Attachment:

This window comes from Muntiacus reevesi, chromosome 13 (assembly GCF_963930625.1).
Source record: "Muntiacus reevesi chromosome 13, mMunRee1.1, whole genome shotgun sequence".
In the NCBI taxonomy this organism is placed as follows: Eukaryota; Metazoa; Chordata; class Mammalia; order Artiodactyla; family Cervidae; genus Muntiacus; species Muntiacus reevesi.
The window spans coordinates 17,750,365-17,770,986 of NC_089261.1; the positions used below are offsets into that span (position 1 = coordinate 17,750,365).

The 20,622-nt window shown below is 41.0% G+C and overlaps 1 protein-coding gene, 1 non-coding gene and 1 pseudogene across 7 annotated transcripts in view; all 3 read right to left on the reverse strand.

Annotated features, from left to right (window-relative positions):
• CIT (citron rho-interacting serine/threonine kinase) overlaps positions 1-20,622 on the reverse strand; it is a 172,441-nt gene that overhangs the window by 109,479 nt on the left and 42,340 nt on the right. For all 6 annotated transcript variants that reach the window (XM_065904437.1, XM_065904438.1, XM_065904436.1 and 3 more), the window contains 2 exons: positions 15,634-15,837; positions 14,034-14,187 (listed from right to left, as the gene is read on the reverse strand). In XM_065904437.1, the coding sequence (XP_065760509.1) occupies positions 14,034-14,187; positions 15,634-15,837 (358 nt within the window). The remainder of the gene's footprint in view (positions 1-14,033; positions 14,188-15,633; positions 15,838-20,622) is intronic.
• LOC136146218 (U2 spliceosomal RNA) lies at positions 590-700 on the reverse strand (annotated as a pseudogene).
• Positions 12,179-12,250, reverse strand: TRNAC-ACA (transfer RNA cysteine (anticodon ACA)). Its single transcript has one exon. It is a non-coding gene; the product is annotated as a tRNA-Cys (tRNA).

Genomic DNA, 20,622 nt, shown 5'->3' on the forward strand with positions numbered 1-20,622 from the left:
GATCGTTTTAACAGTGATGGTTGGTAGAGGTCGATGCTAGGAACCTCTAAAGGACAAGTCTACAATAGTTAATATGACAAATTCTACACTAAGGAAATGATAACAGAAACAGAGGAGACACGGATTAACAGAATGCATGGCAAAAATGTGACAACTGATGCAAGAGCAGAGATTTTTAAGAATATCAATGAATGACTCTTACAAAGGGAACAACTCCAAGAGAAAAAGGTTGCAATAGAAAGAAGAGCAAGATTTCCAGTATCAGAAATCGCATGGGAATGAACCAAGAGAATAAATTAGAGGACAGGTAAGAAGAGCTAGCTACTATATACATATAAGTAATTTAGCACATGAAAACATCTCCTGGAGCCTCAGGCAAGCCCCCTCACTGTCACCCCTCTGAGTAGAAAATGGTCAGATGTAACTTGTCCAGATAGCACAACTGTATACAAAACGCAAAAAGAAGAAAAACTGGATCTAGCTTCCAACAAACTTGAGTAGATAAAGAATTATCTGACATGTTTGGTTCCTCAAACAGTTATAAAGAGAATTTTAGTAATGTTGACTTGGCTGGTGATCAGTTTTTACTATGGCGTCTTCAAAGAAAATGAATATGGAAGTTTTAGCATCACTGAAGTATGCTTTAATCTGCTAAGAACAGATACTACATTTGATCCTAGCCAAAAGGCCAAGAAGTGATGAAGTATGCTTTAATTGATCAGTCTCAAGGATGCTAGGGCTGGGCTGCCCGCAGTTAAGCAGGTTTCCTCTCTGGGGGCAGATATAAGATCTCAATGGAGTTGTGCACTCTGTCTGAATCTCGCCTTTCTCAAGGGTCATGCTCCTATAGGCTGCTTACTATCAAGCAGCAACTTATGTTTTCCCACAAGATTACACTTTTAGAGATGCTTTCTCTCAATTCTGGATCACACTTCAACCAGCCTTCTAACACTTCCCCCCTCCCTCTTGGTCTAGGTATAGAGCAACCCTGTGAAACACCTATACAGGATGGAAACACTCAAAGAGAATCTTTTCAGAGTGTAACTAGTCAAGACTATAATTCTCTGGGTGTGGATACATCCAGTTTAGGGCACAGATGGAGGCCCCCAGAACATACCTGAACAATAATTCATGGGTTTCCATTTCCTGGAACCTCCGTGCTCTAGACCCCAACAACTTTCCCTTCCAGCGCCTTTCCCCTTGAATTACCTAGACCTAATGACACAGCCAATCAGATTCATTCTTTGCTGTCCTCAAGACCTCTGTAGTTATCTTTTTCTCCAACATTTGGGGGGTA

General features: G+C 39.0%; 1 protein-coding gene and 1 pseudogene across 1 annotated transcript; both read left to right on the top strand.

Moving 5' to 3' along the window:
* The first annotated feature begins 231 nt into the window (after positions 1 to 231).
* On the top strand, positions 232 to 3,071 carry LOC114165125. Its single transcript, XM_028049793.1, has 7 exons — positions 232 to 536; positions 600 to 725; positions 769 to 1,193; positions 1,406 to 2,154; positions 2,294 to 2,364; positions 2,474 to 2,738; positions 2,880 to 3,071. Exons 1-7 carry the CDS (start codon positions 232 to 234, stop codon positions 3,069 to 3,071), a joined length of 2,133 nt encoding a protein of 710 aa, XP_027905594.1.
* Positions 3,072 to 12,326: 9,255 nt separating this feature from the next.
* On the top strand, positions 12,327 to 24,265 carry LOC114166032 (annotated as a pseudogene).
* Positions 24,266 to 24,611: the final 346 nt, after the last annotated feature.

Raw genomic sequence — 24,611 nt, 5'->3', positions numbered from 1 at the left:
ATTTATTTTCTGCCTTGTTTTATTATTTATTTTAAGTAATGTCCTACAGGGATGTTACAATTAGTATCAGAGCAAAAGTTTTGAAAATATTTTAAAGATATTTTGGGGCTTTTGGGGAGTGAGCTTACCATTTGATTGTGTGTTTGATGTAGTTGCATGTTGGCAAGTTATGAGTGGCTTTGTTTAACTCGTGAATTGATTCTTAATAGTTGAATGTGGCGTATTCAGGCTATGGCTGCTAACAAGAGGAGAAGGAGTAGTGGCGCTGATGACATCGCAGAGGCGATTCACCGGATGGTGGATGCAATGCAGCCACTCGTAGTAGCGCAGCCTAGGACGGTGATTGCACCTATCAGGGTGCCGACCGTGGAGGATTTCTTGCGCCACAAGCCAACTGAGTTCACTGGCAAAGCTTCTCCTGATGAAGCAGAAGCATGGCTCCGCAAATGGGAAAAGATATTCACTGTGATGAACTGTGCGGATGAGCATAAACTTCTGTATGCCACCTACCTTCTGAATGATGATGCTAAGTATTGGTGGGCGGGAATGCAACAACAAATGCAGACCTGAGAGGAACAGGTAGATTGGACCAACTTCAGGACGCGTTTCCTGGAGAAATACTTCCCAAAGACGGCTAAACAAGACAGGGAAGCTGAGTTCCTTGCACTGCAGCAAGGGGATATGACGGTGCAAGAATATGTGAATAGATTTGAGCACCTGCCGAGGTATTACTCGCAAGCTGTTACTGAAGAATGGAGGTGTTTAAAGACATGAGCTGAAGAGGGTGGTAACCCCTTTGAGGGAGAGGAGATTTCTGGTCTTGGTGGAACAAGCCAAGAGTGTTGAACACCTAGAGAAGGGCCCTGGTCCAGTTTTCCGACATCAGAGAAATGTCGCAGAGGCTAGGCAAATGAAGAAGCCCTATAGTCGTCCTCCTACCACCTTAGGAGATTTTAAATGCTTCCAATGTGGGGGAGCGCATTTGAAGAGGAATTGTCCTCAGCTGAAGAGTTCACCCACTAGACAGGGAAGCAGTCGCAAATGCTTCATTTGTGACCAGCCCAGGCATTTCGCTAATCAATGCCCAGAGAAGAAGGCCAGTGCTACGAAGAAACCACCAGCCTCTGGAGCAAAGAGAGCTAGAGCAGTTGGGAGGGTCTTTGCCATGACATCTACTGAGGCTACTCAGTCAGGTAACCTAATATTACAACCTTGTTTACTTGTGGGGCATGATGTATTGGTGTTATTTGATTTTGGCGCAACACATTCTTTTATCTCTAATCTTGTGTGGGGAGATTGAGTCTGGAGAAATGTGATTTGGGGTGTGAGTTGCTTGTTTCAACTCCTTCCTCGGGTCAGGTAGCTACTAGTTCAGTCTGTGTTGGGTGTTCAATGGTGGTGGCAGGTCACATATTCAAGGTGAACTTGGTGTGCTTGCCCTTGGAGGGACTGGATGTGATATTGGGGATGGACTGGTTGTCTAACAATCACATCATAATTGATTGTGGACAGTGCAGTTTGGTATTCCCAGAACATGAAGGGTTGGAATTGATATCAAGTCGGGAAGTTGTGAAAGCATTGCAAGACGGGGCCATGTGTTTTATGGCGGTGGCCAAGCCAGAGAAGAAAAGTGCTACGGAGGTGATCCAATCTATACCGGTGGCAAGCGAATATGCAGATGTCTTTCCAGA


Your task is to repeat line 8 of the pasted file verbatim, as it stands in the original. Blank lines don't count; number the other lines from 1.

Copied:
• LOC136146218 (U2 spliceosomal RNA) lies at positions 590-700 on the reverse strand (annotated as a pseudogene).